There are all kinds of ways people use the term “process management.” Some use it to refer to the management of process improvement projects. Others use it to refer to high-level management, as when one speaks of managing a value chain. In many organizations a value chain is the equivalent of a division — and thus, often, a value chain manager can be the same as a division manager. In this entry, I am going to use the term to refer to management of small scale business processes or activities. When most of us think of a business process, we conceptualize it as a box, with an input arrow on the left side and an output arrow on the right. If we elaborate it a bit, we may put some boxes inside the first box to show a sequence of steps or activities that take place within the process.
We could imagine such a typical process as representing the production of a pizza, from customer order to delivery of the finished pizza, or we could imagine it as what happens when a customer enters a bank and asked to open a bank account, and, later, leaves with his or her new checkbook.
When most of us imagine the steps that make up the process, we imagine activities that employees perform. Things like Take Order, or Gather Customer Information. We don't imagine the activities that the supervisor or manager of the process performs. In the case of the pizza shop, there are employees that Take Orders and Cook Pizzas, and there is also a supervisor, who monitors their work. Similarly, there are platform officers at a branch bank, and then there is the branch manager who is responsible for overseeing the work of the platform officers. Figure 1 shows how I would represent a complete process, showing both the employee and the management activities.
Fig. 1. A process with both core &management activities shown.
Obviously lots of analysts omit the process management subprocess and its activities — which in Figure 1 I have listed as Plan & Organize Work, Lead & Communicate, and Monitor & Control — and for certain purposes ignoring the management activities makes sense. But you omit the management activities at your peril if you are trying to diagnose the things that might go wrong with the process — especially if you think your problems might involve employee performance.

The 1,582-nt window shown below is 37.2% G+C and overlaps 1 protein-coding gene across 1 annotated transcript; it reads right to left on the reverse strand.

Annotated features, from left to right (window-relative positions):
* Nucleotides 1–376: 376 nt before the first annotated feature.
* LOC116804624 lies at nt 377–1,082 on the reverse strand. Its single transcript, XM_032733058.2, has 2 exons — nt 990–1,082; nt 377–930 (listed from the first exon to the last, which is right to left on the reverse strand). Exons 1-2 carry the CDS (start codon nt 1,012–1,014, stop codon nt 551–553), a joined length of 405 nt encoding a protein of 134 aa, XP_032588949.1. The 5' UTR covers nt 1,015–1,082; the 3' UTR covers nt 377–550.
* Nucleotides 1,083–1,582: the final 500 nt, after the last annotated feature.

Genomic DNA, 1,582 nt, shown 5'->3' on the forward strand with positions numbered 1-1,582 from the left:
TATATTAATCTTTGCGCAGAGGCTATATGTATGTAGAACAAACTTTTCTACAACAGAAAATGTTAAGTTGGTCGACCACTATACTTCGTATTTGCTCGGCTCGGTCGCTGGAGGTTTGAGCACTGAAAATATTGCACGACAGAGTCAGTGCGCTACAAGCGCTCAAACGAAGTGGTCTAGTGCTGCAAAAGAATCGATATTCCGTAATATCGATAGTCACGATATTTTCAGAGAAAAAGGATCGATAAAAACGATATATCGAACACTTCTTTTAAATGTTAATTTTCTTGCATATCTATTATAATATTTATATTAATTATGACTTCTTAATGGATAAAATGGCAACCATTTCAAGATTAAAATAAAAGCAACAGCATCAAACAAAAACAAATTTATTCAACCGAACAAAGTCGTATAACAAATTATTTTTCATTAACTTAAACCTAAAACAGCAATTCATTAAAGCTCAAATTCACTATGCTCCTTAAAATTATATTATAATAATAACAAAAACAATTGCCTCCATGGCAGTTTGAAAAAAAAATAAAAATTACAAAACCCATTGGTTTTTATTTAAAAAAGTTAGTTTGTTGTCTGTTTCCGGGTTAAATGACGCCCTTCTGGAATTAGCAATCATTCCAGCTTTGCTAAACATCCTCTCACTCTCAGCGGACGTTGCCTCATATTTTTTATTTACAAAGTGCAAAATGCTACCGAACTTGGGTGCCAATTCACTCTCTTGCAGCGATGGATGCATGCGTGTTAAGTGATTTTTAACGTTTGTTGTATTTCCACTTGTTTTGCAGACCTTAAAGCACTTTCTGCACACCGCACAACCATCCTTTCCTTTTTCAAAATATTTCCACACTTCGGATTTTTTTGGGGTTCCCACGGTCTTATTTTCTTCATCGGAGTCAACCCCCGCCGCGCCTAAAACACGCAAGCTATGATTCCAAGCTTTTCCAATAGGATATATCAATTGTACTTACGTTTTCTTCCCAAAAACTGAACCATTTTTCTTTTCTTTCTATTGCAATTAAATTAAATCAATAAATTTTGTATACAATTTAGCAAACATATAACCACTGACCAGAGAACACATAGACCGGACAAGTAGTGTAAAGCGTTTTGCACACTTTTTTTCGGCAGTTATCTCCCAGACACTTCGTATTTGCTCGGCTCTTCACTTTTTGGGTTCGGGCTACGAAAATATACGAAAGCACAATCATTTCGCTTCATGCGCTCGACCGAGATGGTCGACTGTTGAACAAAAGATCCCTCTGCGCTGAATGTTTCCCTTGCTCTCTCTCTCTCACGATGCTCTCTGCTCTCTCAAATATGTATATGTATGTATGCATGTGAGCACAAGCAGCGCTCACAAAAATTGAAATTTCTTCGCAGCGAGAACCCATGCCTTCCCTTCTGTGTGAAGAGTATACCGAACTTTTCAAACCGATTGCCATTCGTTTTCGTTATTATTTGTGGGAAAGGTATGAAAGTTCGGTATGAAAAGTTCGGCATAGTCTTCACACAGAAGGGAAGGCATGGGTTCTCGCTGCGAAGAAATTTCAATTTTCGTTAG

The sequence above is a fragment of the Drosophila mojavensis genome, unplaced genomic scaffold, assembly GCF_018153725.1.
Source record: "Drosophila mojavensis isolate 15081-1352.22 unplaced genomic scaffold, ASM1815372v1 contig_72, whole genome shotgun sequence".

The model I have shown in Figure 1 comes in many variations, all of them originally derived from the work of Geary Rummler, as described in his classic, Improving Performance. Rummler, in the chapter in which he describes this model, goes to considerable length to show just how many employee performance problems result from deficient management processes. Employees that never get feedback as to when they did it right or when their performance was suboptimal, don't tend to improve. Employees that are set two tasks that conflict with one another and are expected to do both more or less at the same time, don't perform very well. Employees without clear goals don't tend to meet them, and so forth.
In Figure 1 I have pictured three management subprocesses or activities. I could easily have broken them out and had six: Plan, Organize, Lead, Communicate, Monitor and Control. In BPTrends courses we do break them out, and we offer sub-activities to make the scope of each of these activities even clearer. Different analysts may recognize more or less — but the basic idea is clear. Managers undertake tasks that affect the scope of the activities and the work that employees undertake when they perform core processes.
IT-oriented process analysts who are primarily interested in documenting processes for automation may not care about management-core interactions, but any analyst who is concerned with improving employee performance has to study both the employee activities and how the managers interact with the employees.
Separate from our concerns about how one analyzes broken processes, we have concerns about how continuous improvement occurs. As Roger Tregear and I have both commented in the past month, you don't get continuous improvement except where employees and managers are constantly finding new things to improve. Moreover, as we noted, you can only improve a given sequence of employees activities so much. Beyond that, you need to focus on things other than the flow of activities. You need to focus on business rules that guide employee decisions, on the possibility of automation, or on how managers work with employees to define and implement the tasks.
If an entire organization is going to be continually improving, then both the employees and those who manage and supervise them, have to understand processes. Moreover, they need to understand processes in the more complicated manner we have pictured in Figure 1. Without thinking about management, budget, availability of goals and reinforcement and motivation are somehow lost. With the richer model, all of these elements become part of the picture.
Of course, if the complete picture is to be understood, then managers throughout the organization need to understand that they must function as process managers, and they need to understand their work as involving the understanding and management of processes.
This isn't stuff that a CMM Level 2 organization focuses on, but it is close to the heart of what it takes to create a CMM Level 4 organization.